Some time ago, I had the prayer book of the US Conservative movement in my hands for praying Birkat haMazon, the prayer after a meal. I followed the text in Hebrew and was not expecting any surprises, but there it was [transliterations/translations are further down, keep on reading]:
כִּי אִם לְיָדְךָ הַמְּלֵאָה. הַפְּתוּחָה. הַגדוֹשָׁה וְהָרְחָבָה.
No, nothing to do with the “expected liberal/Conservative stuff” like mentioning women alongside the men or cutting out pieces that have to do with the temple. Look again at the usual text that my siddur has and all others that I had seen until then and see if you can spot the difference:
כִּי אִם לְיָדְךָ הַמְּלֵאָה. הַפְּתוּחָה. הַקְּדוֹשָׁה וְהָרְחָבָה.
The usual version has “your full (מלאה), open (פתחה), holy (קדושה) and wide (רחבה) hand”. The other version has “your full (מלא), open (פתחה), overflowing (גדושה) and wide (רחבה) hand”. So we have holy, kedushah (קדושה) versus overflowing, gedushah (גדושה). At first I thought it was a typo, but when I showed it to one of the rabbis at the table he said this that may actually be the original text and over time the unfamiliar word gedushah became replaced by the very similar sounding and more familiar word kedushah.
So I started to do some digging. A search for texts, transliterations or translations of Birkat haMazon didn’t yield a single version with the word gedushah (please tell me if you find one!), but many with kedusha (for example here or here). My attempt at a Hebrew search found only a forum entry where someone said “interesting, we say gedushah” (and that was the full extend about that topic). But then in my English search I found that someone has asked that same question to Chabad:
QUESTION: It should have said, “yadecha hakedoshah” — “Your holy hand” — before describing His benevolence? It does not seem to fit between the descriptions of “open” and “generous”?
ANSWER: In the Ba’al Shem Tov’s hand-written Siddur, which was acquired by the sixth Lubavitcher Rebbe, Rabbi Yosef Yitzchak Schneersohn, and is currently in the library of Agudat Chassidei Chabad, instead of “hakedoshah” — “holy” — it says “hegedushah” — “overflowing” — (as in “maleih vegadush” — “full and overflowing”). […] The letters gimmel, yud, chaf, and kuf (גיכ”ק) emanate from the “chaich” — “palate” — and due to their similarity they are at times interchangeable. […] Hence, it is possible here, too, that in “hakedoshah” the “kuf” is interchanged with the “gimmel” and it actually means “overflowing.”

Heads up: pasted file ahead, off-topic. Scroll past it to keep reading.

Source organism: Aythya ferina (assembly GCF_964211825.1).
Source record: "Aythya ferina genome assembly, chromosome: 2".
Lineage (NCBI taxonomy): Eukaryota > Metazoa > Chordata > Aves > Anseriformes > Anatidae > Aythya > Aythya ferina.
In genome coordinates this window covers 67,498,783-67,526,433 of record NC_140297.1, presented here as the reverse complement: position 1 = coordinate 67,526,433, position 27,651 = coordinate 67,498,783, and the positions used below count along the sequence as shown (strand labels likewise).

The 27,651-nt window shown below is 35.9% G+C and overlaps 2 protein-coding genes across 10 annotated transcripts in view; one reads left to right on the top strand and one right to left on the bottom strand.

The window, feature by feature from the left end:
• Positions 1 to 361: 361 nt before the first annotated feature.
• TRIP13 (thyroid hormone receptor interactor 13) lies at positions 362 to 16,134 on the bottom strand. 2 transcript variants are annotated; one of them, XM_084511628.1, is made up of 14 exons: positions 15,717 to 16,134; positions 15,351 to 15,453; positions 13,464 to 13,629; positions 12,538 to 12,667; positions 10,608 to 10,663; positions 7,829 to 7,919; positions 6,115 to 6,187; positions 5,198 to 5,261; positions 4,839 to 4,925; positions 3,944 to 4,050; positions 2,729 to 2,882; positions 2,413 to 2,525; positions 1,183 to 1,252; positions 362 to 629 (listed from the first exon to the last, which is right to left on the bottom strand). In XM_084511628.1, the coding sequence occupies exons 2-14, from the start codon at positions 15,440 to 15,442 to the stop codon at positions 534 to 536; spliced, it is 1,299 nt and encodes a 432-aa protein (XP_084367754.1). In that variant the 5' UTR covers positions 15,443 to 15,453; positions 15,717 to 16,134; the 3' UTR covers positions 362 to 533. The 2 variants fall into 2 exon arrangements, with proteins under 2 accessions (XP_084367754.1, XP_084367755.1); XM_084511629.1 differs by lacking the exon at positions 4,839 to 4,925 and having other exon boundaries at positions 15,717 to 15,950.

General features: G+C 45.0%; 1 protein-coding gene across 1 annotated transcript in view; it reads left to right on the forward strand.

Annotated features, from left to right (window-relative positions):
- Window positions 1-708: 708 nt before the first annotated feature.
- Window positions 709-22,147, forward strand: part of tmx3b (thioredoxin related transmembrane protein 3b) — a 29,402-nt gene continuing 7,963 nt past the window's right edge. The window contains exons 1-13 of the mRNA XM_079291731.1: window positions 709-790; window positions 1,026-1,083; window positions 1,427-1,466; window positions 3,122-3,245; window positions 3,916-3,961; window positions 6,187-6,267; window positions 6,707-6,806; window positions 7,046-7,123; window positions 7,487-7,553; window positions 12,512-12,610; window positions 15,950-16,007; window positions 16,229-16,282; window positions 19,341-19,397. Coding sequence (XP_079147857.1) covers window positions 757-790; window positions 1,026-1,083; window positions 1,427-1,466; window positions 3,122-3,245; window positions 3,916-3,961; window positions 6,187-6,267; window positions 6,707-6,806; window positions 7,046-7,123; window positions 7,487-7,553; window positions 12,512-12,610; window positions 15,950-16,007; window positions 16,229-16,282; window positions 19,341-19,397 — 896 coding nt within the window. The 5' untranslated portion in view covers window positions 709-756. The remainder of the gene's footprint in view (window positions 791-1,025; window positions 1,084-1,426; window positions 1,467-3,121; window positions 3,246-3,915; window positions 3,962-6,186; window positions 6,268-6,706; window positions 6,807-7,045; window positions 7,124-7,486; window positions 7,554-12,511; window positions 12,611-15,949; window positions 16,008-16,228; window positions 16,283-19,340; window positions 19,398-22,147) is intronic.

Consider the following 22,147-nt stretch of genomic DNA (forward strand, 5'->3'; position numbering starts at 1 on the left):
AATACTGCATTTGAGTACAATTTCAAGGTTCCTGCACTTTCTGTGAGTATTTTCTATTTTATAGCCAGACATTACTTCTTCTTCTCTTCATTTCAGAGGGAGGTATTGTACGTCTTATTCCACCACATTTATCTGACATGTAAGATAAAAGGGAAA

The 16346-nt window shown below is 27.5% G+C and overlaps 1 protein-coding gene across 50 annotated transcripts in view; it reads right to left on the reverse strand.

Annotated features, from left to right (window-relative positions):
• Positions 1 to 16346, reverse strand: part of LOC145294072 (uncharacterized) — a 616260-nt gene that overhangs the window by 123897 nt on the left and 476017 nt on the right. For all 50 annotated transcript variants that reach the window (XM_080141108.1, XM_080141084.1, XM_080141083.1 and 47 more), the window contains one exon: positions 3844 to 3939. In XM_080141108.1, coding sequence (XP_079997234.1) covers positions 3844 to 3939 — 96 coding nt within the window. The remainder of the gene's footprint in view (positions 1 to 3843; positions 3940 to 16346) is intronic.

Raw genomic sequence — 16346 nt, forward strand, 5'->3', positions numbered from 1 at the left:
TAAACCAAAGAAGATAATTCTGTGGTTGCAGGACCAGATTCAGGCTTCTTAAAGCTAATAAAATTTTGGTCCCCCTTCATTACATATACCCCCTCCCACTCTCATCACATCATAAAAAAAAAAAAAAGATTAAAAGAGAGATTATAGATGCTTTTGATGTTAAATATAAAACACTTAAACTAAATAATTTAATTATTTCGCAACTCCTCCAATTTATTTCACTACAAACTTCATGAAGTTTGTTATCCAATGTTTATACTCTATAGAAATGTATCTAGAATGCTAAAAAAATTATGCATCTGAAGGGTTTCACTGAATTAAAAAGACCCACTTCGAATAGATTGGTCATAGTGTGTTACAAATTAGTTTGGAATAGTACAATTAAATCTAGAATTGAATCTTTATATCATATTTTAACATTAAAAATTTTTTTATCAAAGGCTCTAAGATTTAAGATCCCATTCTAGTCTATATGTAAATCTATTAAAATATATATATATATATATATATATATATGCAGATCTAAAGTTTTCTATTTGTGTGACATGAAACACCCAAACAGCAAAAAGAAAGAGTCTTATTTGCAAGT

(Questions and Answers on Blessing After a Meal by By Moshe Bogomilsky)
The answer contains two citations, ברוך שאמר, ועי, which I haven’t time to find yet, and this one:
ואומרים: “כי אם לידך המלאה הפתוחה, הקדושה והרחבה, שלא נבוש ולא נכלם לעולם ועד”. ויש אומרים גם “ולא נכשל”. ויש סידורים שבמקום “הקדושה” כתוב “הגדושה”, כלומר: לשון גודש, שנותן כביכול יד מלאה עם גודש.
[And they say “because of your full, open, holy and wide hand, we will never be humiliated or put to shame”. And some people say also “we will no falter”. And there are prayer books where instead of “holy” it is written “overflowing”, as it is said: Expression(?) of abundance, a full hand that seemingly gives with abundance(?).
(Arush haShulchan 188:6)
And while translating that quote (me! I am translating! From Hebrew!) I found an interesting article about the topic, in the Hebrew edition of HaAretz (of all places): כי אם לידך המלאה, הפתוחה והגדושה (or, as Google Translate says: “But to your full, open and large hand”) by Ben-Zion Fishler. It has more quotes and old siddurim. So there you have it, Conservative movement siddur that I forgot the name of, you have me convinced. From now on I will pray about the “overflowing” hand that gives in abundance.
Btw: Google Translate gives me “Congestion, which supposedly gives a hand full of congestion.” for “לשון גודש, שנותן כביכול יד מלאה עם גודש.” – very poetic!